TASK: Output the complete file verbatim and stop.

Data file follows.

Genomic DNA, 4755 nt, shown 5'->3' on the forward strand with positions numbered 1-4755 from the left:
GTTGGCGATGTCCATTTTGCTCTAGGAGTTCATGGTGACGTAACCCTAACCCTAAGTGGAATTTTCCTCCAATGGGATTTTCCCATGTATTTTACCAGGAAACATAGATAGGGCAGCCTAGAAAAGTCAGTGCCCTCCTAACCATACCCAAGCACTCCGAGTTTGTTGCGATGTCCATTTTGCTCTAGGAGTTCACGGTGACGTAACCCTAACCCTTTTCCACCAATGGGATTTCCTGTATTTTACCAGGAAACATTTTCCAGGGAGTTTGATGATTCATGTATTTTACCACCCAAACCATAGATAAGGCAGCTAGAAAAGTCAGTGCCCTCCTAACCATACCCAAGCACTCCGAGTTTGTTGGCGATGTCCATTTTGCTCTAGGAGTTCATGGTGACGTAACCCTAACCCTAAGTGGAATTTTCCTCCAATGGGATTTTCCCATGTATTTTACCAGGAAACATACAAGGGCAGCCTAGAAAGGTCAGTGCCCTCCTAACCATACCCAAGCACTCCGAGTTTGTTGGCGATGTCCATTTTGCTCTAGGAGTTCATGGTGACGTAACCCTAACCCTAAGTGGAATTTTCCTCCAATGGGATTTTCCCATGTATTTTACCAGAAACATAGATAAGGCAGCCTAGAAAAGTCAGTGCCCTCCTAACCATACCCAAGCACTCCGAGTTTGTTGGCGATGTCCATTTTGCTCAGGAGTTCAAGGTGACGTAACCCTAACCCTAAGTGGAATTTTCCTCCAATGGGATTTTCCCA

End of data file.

Genomic DNA, 4755 nt, shown 5'->3' on the forward strand with positions numbered 1-4755 from the left:
GTTGGCGATGTCCATTTTGCTCTAGGAGTTCATGGTGACGTAACCCTAACCCTAAGTGGAATTTTCCTCCAATGGGATTTTCCCATGTATTTTACCAGGAAACATAGATAGGGCAGCCTAGAAAAGTCAGTGCCCTCCTAACCATACCCAAGCACTCCGAGTTTGTTGCGATGTCCATTTTGCTCTAGGAGTTCACGGTGACGTAACCCTAACCCTTTTCCACCAATGGGATTTCCTGTATTTTACCAGGAAACATTTTCCAGGGAGTTTGATGATTCATGTATTTTACCACCCAAACCATAGATAAGGCAGCTAGAAAAGTCAGTGCCCTCCTAACCATACCCAAGCACTCCGAGTTTGTTGGCGATGTCCATTTTGCTCTAGGAGTTCATGGTGACGTAACCCTAACCCTAAGTGGAATTTTCCTCCAATGGGATTTTCCCATGTATTTTACCAGGAAACATACAAGGGCAGCCTAGAAAGGTCAGTGCCCTCCTAACCATACCCAAGCACTCCGAGTTTGTTGGCGATGTCCATTTTGCTCTAGGAGTTCATGGTGACGTAACCCTAACCCTAAGTGGAATTTTCCTCCAATGGGATTTTCCCATGTATTTTACCAGAAACATAGATAAGGCAGCCTAGAAAAGTCAGTGCCCTCCTAACCATACCCAAGCACTCCGAGTTTGTTGGCGATGTCCATTTTGCTCAGGAGTTCAAGGTGACGTAACCCTAACCCTAAGTGGAATTTTCCTCCAATGGGATTTTCCCA